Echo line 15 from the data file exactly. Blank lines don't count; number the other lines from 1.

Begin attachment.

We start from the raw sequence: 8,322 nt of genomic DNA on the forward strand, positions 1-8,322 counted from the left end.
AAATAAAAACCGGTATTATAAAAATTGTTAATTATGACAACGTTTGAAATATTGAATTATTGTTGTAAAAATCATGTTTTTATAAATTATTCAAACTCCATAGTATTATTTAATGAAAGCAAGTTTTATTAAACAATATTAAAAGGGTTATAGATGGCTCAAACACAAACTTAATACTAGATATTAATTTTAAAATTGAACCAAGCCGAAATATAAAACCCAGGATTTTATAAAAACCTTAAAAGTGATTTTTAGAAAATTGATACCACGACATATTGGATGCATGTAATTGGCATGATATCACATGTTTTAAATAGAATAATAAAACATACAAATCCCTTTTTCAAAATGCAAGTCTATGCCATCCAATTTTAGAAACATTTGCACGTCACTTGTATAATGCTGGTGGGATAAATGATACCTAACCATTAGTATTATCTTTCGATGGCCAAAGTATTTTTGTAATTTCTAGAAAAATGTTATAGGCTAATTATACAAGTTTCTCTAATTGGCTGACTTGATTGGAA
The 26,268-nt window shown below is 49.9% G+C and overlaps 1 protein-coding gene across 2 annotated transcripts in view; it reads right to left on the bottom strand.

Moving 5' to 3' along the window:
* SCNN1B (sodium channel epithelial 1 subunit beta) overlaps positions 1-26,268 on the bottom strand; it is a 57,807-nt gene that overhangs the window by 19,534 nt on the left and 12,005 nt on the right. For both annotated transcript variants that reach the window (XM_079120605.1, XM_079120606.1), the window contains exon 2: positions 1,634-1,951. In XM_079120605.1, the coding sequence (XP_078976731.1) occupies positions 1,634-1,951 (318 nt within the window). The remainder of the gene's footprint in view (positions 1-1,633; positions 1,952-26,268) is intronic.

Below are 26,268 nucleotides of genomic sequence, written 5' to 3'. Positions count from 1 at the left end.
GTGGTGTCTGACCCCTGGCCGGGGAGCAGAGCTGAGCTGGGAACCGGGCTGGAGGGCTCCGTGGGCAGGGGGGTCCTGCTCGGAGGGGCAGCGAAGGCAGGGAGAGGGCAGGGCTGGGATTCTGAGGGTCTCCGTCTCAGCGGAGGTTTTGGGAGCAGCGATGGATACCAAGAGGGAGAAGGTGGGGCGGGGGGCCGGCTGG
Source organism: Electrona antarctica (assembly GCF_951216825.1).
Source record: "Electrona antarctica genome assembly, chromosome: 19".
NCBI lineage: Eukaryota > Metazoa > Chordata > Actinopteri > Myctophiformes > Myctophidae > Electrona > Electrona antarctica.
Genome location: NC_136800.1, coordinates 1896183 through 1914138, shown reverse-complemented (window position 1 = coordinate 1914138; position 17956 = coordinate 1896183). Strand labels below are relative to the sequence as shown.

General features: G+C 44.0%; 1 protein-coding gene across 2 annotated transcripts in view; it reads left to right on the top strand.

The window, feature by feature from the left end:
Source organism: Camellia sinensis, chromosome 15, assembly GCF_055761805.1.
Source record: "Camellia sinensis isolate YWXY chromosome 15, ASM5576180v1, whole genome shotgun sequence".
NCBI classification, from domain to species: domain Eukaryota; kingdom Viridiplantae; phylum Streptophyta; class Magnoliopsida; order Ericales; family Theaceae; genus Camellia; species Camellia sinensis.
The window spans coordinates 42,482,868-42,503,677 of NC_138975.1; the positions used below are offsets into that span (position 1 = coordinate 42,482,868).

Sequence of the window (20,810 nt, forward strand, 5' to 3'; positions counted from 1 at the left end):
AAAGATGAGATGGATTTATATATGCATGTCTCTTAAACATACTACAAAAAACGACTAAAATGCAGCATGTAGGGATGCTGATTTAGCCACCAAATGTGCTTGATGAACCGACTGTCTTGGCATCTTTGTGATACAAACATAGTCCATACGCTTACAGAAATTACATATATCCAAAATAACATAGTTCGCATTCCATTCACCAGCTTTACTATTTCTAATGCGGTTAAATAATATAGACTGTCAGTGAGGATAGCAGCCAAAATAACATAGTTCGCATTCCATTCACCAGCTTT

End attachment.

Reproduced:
Source record: "Camellia sinensis isolate YWXY chromosome 15, ASM5576180v1, whole genome shotgun sequence".